Even fifth has Mer­ritt for Aries

China Daily (Hong Kong) - - SPORTS -

LON­DON — Aries Mer­ritt felt like he had won just by be­ing in the fi­nal of the 110m hur­dles af­ter un­der­go­ing a kid­ney trans­plant just two years ago.

The 31-year-old Amer­i­can, the world-record holder in the event, fin­ished out­side the medals in fifth in a race won by the man who suc­ceeded him as Olympic cham­pion last year, Ja­maica’s Omar McLeod.

De­fend­ing cham­pion Sergey Shubenkov took sil­ver as an “autho­rized neu­tral ath­lete”, Rus­sia be­ing still banned as a na­tion from com­pet­ing be­cause of the dop­ing scan­dal, and Hun­gar­ian Balazs Baji a sur­pris­ing bronze.

Mer­ritt, who had recorded his great­est win in the same sta­dium in 2012 when he took Olympic gold, looked to be on track for a medal un­til two hur­dles from the fin­ish, but it didn’t mat­ter much to him.

“Of course it feels like a vic­tory,” said Mer­ritt.

“I am not meant to even be run­ning, so to be here in the fi­nal is a bless­ing.

“I’ve only been back in top com­pe­ti­tion for a year (he nar­rowly failed to make the US Olympic team last year fin­ish­ing fourth in the na­tional tri­als), fin­ished and have put in some good per­for­mances.”

Mer­ritt, who had been in sparkling shape com­ing into the cham­pi­onships hav­ing won at the same sta­dium at last month’s Di­a­mond League meet, un­der­went the trans­plant from his older sis­ter LaToya just days af­ter win­ning the bronze at the 2015 world cham­pi­onships in Bei­jing.

He was first been di­ag­nosed with the rare con­gen­i­tal kid- ney dis­ease called “col­laps­ing fo­cal seg­men­tal glomeru­loscle­ro­sis” (FSGS) in 2013.

At one point, LaToya was even pre­pared to ter­mi­nate her preg­nancy so she could do­nate her kid­ney. Mer­ritt’s con­di­tion im­proved suf­fi­ciently to make that dras­tic ges­ture su­per­flu­ous.

“She and my mom were in the sta­dium tonight which makes it ex­tra spe­cial as without LaToya I wouldn’t even have had the chance to run again,” said Mer­ritt.

“Of course it would have been great to win a medal in front of them but, hey, I had a bad day.

“I’m not the only cham­pion ath­lete to have suf­fered that here. Usain Bolt got a bronze (in the men’s 100m) and Elaine Thomp­son didn’t even medal.

“There’ve been a lot of re­sults that haven’t been the norm here and that is be­cause there are a lot of new faces com­ing through and chang­ing things around.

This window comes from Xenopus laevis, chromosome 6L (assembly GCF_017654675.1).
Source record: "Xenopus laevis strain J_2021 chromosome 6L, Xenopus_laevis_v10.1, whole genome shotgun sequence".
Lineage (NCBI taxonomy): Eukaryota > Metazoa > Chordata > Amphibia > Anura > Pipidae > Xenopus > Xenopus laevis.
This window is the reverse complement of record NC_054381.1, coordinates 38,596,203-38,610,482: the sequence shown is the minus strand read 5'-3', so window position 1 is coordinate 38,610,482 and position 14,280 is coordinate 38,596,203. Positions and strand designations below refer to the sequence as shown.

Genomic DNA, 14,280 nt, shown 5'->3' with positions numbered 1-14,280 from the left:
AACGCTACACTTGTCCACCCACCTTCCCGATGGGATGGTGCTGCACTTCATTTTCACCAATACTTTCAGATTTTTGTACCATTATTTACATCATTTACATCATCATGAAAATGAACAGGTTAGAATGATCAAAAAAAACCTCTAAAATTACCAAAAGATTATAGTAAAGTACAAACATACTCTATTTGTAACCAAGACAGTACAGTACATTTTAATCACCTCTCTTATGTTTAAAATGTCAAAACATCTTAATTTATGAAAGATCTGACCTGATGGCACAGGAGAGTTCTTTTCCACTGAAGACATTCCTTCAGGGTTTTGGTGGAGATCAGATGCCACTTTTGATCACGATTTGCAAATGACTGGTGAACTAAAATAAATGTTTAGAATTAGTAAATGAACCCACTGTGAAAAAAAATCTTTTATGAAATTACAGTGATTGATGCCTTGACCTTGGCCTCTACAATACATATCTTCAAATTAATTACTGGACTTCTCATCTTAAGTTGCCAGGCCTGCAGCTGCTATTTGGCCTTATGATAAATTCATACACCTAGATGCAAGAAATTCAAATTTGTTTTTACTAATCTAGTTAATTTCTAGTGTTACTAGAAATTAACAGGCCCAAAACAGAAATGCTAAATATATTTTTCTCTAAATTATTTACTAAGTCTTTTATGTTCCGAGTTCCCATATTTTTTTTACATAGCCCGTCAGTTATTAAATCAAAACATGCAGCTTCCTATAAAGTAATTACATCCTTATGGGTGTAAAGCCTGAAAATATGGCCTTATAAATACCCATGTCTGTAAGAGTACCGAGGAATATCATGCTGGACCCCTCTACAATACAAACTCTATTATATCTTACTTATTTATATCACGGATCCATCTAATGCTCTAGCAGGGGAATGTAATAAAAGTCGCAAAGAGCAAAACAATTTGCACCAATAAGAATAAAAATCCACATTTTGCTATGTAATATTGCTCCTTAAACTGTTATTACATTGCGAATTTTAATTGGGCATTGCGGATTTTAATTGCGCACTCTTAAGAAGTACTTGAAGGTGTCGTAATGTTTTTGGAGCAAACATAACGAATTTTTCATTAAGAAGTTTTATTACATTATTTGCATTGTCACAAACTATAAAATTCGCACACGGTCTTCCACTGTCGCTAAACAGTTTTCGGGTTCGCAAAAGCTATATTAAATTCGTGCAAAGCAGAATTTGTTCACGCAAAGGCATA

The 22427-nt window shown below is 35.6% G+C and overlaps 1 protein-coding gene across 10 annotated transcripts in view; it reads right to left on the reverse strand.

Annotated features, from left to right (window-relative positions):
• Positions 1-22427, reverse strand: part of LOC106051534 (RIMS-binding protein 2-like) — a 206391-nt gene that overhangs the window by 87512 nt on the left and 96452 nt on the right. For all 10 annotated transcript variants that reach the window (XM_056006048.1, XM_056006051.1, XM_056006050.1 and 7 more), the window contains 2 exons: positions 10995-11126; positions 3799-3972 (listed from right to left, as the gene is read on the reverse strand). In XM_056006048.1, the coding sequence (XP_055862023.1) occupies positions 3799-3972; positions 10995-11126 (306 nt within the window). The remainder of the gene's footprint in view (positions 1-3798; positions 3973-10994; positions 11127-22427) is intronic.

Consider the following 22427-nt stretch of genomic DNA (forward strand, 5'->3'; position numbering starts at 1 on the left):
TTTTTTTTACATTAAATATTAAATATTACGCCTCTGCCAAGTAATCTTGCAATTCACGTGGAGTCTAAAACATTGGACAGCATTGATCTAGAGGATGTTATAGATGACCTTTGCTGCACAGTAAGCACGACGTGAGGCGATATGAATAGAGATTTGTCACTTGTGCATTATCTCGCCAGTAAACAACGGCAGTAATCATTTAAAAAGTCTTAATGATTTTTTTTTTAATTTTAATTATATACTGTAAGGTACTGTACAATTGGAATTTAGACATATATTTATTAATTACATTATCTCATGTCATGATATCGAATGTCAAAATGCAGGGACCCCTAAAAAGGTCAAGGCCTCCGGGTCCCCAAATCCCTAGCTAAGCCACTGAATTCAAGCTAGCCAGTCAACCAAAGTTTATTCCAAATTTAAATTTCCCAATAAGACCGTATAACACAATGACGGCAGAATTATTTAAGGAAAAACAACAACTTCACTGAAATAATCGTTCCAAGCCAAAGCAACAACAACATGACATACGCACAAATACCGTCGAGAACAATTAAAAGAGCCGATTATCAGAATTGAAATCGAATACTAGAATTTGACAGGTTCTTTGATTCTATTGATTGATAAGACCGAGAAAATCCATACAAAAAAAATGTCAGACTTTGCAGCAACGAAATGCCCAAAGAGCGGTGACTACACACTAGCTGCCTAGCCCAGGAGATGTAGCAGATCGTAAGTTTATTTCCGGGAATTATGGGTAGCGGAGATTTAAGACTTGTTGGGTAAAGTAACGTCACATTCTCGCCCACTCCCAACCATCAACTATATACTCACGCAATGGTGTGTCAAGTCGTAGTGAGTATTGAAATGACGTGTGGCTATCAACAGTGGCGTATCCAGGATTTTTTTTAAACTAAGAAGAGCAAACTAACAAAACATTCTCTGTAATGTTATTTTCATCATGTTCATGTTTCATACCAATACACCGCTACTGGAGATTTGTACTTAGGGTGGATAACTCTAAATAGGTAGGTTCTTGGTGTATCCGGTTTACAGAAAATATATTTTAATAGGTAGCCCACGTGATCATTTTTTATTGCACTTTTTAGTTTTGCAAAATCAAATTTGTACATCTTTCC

“That can be only good for the sport.”

Mer­ritt, who had to be op­er­ated on twice in 2015 — first the trans­plant and then to have the kid­ney in­serted deeper in­side him as it was caus­ing him pain when he tried to hur­dle — had no doubts he would re­turn to the podium again in the fu­ture.

“I’m not in any pain, I just didn’t ex­e­cute tonight,” he said.

“But it’s def­i­nitely pos­si­ble for me to medal in the fu­ture.

“Ev­ery­one in the hur­dling game is hur­dling well.

“Since I broke the world record it’s re­ally trans­formed.

“There are a lot of new peo­ple and new tal­ent, and that’s fine. I’m just happy still to be part of it.”

Mer­ritt, whose mother raised him and his sis­ter on her own in a tough neigh­bor­hood of At­lanta, had no prob­lem with Shubenkov be­ing in the race.

“He is def­i­nitely a great hur­dler,” said Mer­ritt.

“I can’t speak on Rus­sia, al­though ob­vi­ously some ath­letes have been dop­ing, but he is clean and he isn’t one of them.”

“I was hop­ing for more im­prove­ment but when I try to im­prove too hard, my tech­nique is not good.

“I have to stay re­laxed. I am con­fi­dent that I will im­prove in the fu­ture. My tech­nique was the only prob­lem tonight.”

An­other Pole, Mal­wina Ko­pron, took bronze with a throw of 74.76m.

China’s Zhang Wenxiu — a sil­ver medal­ist at the Bei­jing worlds in 2015 and last year’s Rio Olympics — fin­ished a dis­ap­point­ing fourth with a dis­tance of 74.53.

“I am up­set be­cause this is my ninth world cham­pi­onships and it will be my last one,” said Zhang. “This sea­son has been hard for me be­cause I had a baby last year, but I am happy to end it here.

“I started com­pet­ing at 15 and I am 31 now. It is the end of a long ca­reer.”


Aries Mer­ritt of the US com­petes in Mon­day’s fi­nal of the 110m hur­dles at the World Ath­let­ics Cham­pi­onships in Lon­don.

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